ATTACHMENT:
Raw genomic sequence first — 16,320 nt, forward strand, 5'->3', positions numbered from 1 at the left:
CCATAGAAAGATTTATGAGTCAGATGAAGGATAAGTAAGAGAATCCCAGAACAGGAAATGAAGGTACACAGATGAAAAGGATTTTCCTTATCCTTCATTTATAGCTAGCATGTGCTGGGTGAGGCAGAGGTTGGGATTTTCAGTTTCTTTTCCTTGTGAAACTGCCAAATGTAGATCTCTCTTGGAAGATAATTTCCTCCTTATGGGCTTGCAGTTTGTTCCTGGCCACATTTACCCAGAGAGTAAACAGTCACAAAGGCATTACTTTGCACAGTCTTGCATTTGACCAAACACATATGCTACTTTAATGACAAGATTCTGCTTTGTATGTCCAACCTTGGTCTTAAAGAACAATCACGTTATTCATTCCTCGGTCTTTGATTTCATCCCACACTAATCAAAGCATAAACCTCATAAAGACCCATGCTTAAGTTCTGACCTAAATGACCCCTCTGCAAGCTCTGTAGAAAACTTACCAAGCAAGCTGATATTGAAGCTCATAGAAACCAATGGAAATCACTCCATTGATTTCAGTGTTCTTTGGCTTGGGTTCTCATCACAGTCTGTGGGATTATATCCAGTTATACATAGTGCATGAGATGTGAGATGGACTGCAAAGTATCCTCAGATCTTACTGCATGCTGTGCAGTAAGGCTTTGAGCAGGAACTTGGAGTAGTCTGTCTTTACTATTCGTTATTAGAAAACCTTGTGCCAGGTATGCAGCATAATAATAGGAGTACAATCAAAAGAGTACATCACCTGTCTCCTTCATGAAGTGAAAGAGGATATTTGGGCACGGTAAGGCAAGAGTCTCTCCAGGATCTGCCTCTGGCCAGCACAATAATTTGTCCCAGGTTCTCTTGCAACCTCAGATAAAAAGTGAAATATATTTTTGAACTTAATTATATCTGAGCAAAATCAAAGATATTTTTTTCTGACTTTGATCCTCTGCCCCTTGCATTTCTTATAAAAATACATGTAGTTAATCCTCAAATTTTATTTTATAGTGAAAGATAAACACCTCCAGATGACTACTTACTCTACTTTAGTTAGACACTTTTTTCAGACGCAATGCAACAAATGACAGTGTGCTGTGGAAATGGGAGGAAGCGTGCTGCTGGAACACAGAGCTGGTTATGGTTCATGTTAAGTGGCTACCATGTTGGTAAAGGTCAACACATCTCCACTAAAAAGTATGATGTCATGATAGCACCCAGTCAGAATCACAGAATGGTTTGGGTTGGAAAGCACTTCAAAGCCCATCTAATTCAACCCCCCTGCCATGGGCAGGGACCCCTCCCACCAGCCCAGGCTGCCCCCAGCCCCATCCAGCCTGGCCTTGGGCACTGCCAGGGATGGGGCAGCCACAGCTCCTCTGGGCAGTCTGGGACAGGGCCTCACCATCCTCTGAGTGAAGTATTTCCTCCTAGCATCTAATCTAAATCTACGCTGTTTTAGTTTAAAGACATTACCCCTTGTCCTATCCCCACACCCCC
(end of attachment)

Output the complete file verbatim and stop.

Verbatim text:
Raw genomic sequence first — 16,320 nt, forward strand, 5'->3', positions numbered from 1 at the left:
CCATAGAAAGATTTATGAGTCAGATGAAGGATAAGTAAGAGAATCCCAGAACAGGAAATGAAGGTACACAGATGAAAAGGATTTTCCTTATCCTTCATTTATAGCTAGCATGTGCTGGGTGAGGCAGAGGTTGGGATTTTCAGTTTCTTTTCCTTGTGAAACTGCCAAATGTAGATCTCTCTTGGAAGATAATTTCCTCCTTATGGGCTTGCAGTTTGTTCCTGGCCACATTTACCCAGAGAGTAAACAGTCACAAAGGCATTACTTTGCACAGTCTTGCATTTGACCAAACACATATGCTACTTTAATGACAAGATTCTGCTTTGTATGTCCAACCTTGGTCTTAAAGAACAATCACGTTATTCATTCCTCGGTCTTTGATTTCATCCCACACTAATCAAAGCATAAACCTCATAAAGACCCATGCTTAAGTTCTGACCTAAATGACCCCTCTGCAAGCTCTGTAGAAAACTTACCAAGCAAGCTGATATTGAAGCTCATAGAAACCAATGGAAATCACTCCATTGATTTCAGTGTTCTTTGGCTTGGGTTCTCATCACAGTCTGTGGGATTATATCCAGTTATACATAGTGCATGAGATGTGAGATGGACTGCAAAGTATCCTCAGATCTTACTGCATGCTGTGCAGTAAGGCTTTGAGCAGGAACTTGGAGTAGTCTGTCTTTACTATTCGTTATTAGAAAACCTTGTGCCAGGTATGCAGCATAATAATAGGAGTACAATCAAAAGAGTACATCACCTGTCTCCTTCATGAAGTGAAAGAGGATATTTGGGCACGGTAAGGCAAGAGTCTCTCCAGGATCTGCCTCTGGCCAGCACAATAATTTGTCCCAGGTTCTCTTGCAACCTCAGATAAAAAGTGAAATATATTTTTGAACTTAATTATATCTGAGCAAAATCAAAGATATTTTTTTCTGACTTTGATCCTCTGCCCCTTGCATTTCTTATAAAAATACATGTAGTTAATCCTCAAATTTTATTTTATAGTGAAAGATAAACACCTCCAGATGACTACTTACTCTACTTTAGTTAGACACTTTTTTCAGACGCAATGCAACAAATGACAGTGTGCTGTGGAAATGGGAGGAAGCGTGCTGCTGGAACACAGAGCTGGTTATGGTTCATGTTAAGTGGCTACCATGTTGGTAAAGGTCAACACATCTCCACTAAAAAGTATGATGTCATGATAGCACCCAGTCAGAATCACAGAATGGTTTGGGTTGGAAAGCACTTCAAAGCCCATCTAATTCAACCCCCCTGCCATGGGCAGGGACCCCTCCCACCAGCCCAGGCTGCCCCCAGCCCCATCCAGCCTGGCCTTGGGCACTGCCAGGGATGGGGCAGCCACAGCTCCTCTGGGCAGTCTGGGACAGGGCCTCACCATCCTCTGAGTGAAGTATTTCCTCCTAGCATCTAATCTAAATCTACGCTGTTTTAGTTTAAAGACATTACCCCTTGTCCTATCCCCACACCCCC